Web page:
The ERP module ‘Nextgen’ seems to be stuck in the past, which has raised doubts about the implementation of government science and technology projects

The ERP module ‘Nextgen’ seems to be stuck in the past, which has raised doubts about the implementation of government science and technology projects

The next-gen ERP module seems stuck in the past. This raises questions about the rollout of govt technology projects.

According to the author, smartphones are so feature-rich that they can be easily upgraded and there is no reason for cars to have an ERP unit. It should be optional.

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The transport authorities of Singapore introduced the "next generation" toll collection module last week. It is a three-piece unit that can be fitted in cars starting in mid-2021.

It seems more like a decade ago than the next generation, with a screen and antenna located near the windscreen as well as a processing device tucked away close to the seat.

The photos are enough to show that the gadget took years to make, from conception in the 2000s to its deployment now.

It took the Singapore Government just weeks to create an app and a tiny Bluetooth token that would help contract-trace millions of people during the Covid-19 pandemic.

It wants motorists to use this heavy kit to track vehicles on the road. Why was this OBU not subject to public consultation?

Okay, so the Government must track cars via satellite in order to collect tolls. But why is there a road navigation service? It was requested by no one. Google Maps is now available.

On September 10, Ong Ye Kung, the new Transport Minister, took to Facebook to address public feedback.

He said, "We will need to see how we can do this better next time," in a post shared more than 200 times by his followers at the time of writing.

He explained that the Land Transport Authority was contractually bound by a system it selected in 2016 when it selected an international tender. Any changes thereafter would have an impact on the contract.

This is quite revealing, eh? Is the contract a sign that LTA employees were bound by a design that any driver could have warned them was problematic?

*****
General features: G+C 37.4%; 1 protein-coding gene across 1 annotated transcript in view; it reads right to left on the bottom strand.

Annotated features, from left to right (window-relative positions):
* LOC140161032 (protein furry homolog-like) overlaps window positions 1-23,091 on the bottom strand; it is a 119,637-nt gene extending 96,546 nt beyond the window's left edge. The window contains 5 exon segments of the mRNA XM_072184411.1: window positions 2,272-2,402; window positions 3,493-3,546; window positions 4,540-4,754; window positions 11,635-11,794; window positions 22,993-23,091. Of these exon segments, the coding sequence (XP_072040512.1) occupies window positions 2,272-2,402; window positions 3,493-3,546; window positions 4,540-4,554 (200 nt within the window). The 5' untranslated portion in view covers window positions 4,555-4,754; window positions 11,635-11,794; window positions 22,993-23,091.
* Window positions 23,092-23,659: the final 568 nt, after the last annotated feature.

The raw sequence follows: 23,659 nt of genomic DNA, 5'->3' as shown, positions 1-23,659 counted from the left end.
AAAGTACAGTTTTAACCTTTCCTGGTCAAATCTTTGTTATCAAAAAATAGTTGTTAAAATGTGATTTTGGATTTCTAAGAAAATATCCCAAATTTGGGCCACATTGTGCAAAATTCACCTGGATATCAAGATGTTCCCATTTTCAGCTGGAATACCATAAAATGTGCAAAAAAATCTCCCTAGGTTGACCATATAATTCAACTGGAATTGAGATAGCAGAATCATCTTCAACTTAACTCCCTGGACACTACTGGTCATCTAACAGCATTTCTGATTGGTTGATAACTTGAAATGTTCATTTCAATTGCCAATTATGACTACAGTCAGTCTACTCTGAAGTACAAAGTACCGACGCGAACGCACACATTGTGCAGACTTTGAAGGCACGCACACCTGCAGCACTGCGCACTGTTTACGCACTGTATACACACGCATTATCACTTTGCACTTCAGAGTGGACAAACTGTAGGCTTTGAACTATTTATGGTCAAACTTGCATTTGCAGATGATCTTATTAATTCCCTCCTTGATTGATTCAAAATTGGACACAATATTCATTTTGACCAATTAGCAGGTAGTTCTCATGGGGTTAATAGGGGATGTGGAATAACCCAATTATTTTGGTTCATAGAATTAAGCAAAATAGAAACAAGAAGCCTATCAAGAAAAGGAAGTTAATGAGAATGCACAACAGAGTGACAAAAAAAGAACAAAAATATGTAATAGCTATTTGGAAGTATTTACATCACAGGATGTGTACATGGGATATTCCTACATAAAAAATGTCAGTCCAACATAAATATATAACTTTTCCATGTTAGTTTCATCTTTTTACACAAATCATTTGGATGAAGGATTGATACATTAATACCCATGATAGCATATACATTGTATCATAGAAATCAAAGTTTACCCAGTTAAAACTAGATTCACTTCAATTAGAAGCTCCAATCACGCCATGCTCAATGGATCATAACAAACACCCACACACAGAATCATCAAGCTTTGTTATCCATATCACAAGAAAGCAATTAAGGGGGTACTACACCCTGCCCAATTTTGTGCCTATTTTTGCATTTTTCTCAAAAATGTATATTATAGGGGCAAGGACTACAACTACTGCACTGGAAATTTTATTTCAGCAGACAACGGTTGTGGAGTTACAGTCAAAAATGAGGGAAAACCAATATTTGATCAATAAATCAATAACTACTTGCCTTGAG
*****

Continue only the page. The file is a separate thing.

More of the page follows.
Apart from the obvious issues with a screen that blocks part of your windshield, you will also need cables to connect the parts of the kit within your car.

The most concerning thing about the new kit is its inability to be used, at least initially, for the task it was intended to perform.

Ong stated that distance-based charging will not be allowed because it is a "significant policy shift" that must be studied. The new kit will do the same thing as the old one, and there will still exist gantries in the town, but they will be smaller.

This sums it all.

It looks like a project that took many years to complete has lost its way.

Why is this unit being built now, four years after LTA awarded a tender of S$556 million to a consortium consisting of NCS and Mitsubishi Heavy Industries Engine System Asia for the development of the new ERP system?

Ong suggested that the display might be an optional component in the future. He said that smartphones could be an upgrade option in the future. He explained that it is better to have a standard-issue unit. But, why not make the whole OBU optional? Smartphone apps are now feature-rich and can be easily upgraded, making them the ideal way to launch new functions on the move.

Many cars support Apple iOS and Google Android. This allows their screens to double up as extra displays for the LTA. You don't need any extra retrofitted gear.

However, the bigger problem is how these government technology projects are conceptualized, developed, and implemented.

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Cloud computing is here to stay. Iterative development, constant user feedback, and regular updates are all part of the new era. Large projects no longer need to take many years to develop and then be obsolete when they are launched.

This OBU kit was developed in the same way that GovTech created the TraceTogether app.

Although privacy concerns remain about the contact-tracing technology's use, developers have allowed people to take apart the Bluetooth device to see what it does. This is a win for trust.

The LTA stated that it would anonymize the data collected and that only vehicle-specific data would be used to pay for charges, enforcement, and payment.

It could allow for more scrutiny of the actual device, similar to what was done with the TraceTogether Bluetooth dongle.

Would you be willing to share the data that the unit collects, and for how long?

The Singapore Government has been active in setting up software stacks, or foundations, that can be used by agencies throughout the Government to create new apps, programs, and services.

This allows for faster development, weeks or months instead of years, and features such as cyber security are already in place.

This is how an artificial intelligence (AI)-powered government team created a mass temp screening device using low-cost components.

This saved thousands of dollars for organizations when people entered buildings to check their identities.

The OBU kit is a reminder of a past era in this setting. It is possible for authorities to use user feedback to make the OBU kit optional.

Ask the people behind TraceTogether if they could create a road toll app that motorists can use on their mobile devices.

It will require less technology, but more attitude change by government agencies in order to embrace change. It is truly a next-generation.